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DOT Proposes Rules to Improve Lavatory Access on Single-Aisle Aircraft for Persons with Disabilities

  • Perform: Nguyen Thi Lan Anh
  • 08/01/2020
  • 0 Comments
  • Views: 73

The U.S. Department of Transportation (DOT) has issued new proposed rules for public comment to improve restroom access for passengers with disabilities on single-aisle aircraft. The proposed regulation calls for limited improvements to lavatory interiors, enhanced criteria for onboard wheelchairs, and training of flight attendants. It is based on a negotiated rulemaking undertaken by DOT's Advisory Committee on Accessible Air Transportation, which included aviation industry representations and disability rights advocates, among other stakeholders.

The rule represents consensus provisions for first tier improvements to enhance the usability of lavatories on new single-aisle aircraft with 125 or more passenger seats. Current DOT regulations under the Air Carrier Access Act require an accessible lavatory on twin-aisle aircraft but not on single-aisle aircraft. However, DOT seeks to improve lavatory access on single-aisle aircraft, which are increasingly used on long-haul flights.

The regulation would require lavatories on new aircraft and retrofitted lavatories on existing aircraft to be equipped with grab bars, lower door sills, and accessible doors locks, controls, and attendant call buttons. These features are intended to facilitate assisted access for non-ambulatory passengers who can stand and pivot to transfer to the toilet. They also would permit access to the lavatory for privacy in performing non-toileting tasks related to personal hygiene or medical needs. The rule would not require lavatories to be enlarged beyond their existing footprint.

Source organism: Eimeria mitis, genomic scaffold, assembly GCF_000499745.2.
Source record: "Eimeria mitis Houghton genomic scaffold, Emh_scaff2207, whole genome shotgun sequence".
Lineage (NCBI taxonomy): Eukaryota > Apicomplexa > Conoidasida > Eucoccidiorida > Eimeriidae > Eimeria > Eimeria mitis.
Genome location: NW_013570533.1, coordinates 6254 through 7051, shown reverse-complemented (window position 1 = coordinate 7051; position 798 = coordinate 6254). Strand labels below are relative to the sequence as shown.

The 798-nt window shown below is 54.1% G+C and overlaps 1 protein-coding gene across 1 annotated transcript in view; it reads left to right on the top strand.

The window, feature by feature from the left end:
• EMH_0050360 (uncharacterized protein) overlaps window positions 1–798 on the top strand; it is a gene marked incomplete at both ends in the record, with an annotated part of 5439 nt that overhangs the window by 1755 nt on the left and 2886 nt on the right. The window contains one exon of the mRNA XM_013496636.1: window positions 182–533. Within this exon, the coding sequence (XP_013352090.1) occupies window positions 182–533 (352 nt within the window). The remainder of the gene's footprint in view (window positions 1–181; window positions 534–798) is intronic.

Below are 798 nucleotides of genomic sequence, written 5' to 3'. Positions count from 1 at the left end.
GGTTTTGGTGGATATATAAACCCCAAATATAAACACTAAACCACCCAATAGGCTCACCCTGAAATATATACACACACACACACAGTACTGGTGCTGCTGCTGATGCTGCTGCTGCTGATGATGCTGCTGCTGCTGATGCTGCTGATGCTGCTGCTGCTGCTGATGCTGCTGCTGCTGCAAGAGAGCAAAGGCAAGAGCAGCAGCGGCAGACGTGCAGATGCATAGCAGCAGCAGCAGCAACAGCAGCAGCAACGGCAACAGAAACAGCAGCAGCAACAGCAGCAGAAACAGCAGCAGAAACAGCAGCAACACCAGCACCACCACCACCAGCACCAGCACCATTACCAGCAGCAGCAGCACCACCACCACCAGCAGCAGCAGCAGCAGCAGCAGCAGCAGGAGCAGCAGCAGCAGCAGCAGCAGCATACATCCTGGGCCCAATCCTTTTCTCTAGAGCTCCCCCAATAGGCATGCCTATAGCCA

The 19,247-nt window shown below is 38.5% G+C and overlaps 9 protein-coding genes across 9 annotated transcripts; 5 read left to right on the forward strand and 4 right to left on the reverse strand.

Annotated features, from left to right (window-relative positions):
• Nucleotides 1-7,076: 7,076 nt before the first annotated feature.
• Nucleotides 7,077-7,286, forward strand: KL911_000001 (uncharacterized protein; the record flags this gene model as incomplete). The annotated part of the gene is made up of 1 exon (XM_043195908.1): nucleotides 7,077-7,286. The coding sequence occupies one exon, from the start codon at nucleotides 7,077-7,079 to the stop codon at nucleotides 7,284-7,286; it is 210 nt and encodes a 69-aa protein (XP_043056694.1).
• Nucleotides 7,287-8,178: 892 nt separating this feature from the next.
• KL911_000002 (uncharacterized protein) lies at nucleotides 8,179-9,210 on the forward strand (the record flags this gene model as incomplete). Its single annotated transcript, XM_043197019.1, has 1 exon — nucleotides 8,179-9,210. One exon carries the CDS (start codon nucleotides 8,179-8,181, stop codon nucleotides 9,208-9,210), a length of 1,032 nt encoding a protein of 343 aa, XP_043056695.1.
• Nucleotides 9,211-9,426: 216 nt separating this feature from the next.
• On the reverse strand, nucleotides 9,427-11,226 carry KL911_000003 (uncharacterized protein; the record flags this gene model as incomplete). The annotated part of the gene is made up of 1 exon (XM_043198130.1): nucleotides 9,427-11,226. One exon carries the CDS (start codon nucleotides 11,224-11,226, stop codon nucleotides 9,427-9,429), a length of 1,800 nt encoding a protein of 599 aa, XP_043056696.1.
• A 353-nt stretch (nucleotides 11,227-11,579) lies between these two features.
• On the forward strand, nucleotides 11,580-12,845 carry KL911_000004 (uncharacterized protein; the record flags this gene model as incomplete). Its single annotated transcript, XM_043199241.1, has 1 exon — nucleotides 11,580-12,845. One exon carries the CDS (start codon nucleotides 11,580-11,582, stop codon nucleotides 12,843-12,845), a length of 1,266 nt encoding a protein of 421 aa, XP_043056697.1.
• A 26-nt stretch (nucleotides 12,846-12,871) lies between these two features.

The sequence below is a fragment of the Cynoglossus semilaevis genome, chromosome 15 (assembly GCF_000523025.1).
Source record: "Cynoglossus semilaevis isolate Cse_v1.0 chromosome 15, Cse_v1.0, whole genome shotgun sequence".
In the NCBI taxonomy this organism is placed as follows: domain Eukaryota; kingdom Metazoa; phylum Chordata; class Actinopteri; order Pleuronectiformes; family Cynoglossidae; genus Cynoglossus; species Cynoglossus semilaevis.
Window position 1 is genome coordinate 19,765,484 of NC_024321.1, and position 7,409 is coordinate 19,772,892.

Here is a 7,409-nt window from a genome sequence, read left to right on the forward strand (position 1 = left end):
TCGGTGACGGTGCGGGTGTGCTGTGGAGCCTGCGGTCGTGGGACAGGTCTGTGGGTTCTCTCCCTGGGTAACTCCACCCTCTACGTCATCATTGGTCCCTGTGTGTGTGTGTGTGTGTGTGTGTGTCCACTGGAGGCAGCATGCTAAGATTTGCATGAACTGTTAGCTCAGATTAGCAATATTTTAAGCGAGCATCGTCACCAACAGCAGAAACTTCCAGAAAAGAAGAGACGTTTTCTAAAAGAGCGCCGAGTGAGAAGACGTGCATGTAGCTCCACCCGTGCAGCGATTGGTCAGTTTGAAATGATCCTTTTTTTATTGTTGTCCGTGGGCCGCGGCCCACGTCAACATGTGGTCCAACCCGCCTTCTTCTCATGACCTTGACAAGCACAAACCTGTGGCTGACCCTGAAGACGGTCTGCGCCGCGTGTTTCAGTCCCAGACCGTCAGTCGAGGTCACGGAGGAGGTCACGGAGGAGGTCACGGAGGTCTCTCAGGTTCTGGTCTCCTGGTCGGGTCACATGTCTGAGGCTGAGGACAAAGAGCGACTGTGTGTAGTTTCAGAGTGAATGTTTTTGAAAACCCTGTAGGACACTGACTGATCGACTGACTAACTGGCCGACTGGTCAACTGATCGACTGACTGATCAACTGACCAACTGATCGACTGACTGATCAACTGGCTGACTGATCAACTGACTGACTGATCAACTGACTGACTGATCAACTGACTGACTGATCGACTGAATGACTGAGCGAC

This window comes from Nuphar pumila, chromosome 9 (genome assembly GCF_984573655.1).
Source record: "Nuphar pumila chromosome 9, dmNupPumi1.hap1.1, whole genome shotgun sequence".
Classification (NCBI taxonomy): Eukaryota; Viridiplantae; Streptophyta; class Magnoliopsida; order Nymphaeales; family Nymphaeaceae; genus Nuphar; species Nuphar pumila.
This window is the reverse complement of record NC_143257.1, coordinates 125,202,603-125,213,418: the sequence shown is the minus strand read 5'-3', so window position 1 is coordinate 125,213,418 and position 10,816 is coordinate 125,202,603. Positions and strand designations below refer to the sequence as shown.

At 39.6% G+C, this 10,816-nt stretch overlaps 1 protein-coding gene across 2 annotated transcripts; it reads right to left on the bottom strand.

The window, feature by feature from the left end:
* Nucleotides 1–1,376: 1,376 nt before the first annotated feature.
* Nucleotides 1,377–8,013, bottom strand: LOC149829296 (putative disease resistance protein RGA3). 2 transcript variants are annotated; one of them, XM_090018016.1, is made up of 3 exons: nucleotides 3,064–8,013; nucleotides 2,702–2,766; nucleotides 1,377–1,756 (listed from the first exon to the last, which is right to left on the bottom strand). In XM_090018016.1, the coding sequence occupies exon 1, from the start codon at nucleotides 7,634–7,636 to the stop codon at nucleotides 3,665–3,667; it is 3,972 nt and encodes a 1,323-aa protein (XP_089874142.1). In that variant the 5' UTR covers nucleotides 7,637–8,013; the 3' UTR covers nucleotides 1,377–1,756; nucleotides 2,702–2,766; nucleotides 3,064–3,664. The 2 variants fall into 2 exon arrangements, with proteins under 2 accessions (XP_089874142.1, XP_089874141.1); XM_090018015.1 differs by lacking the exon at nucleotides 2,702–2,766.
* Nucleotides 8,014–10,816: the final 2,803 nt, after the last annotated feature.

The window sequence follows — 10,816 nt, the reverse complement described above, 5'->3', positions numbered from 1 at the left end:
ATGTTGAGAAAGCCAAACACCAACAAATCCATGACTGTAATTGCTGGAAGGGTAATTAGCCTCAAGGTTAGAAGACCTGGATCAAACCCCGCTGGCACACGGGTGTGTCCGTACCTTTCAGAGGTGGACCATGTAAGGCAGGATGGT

In addition, the regulation would establish improved performance standards for onboard wheelchairs, which are used to transport non-ambulatory passengers to lavatories from their seats. Under the regulation, the onboard wheelchairs would need to align with the height of airline seats for easier transfer and have wheel locks and other features for safety and stability. The chair would allow entry in a forward manner for passengers who can perform a stand-and-pivot transfer. The rule also would require the chair to be capable of completely entering the lavatory in a backward orientation and fitting over the closed toilet lid so that the door can be closed for privacy in performing non-toileting functions.

In August, the Access Board proposed voluntary guidelines for onboard wheelchairs to supplement DOT's performance criteria. These proposed guidelines, which contain non-binding technical specifications for the dimensions, features, and capabilities of onboard wheelchairs, would provide air carriers and onboard wheelchair manufacturers with an example as to how DOT's performance criteria could be met. The Board is currently finalizing these guidelines based on the public comments it received.

DOT's rule also would require airlines to train flight attendants on procedures for assisting passengers with disabilities in accessing lavatories. In addition, airlines would be required to provide information on the accessibility features of aircraft lavatories on their websites and upon request.

Comments on DOT's proposal are due by March 2, 2020. For further information, visit DOT's website or contact Robert Gorman of DOT's Office of Aviation Enforcement and Proceedings at (202) 366-9342 or robert.gorman@dot.gov.

 https://www.transportation.gov


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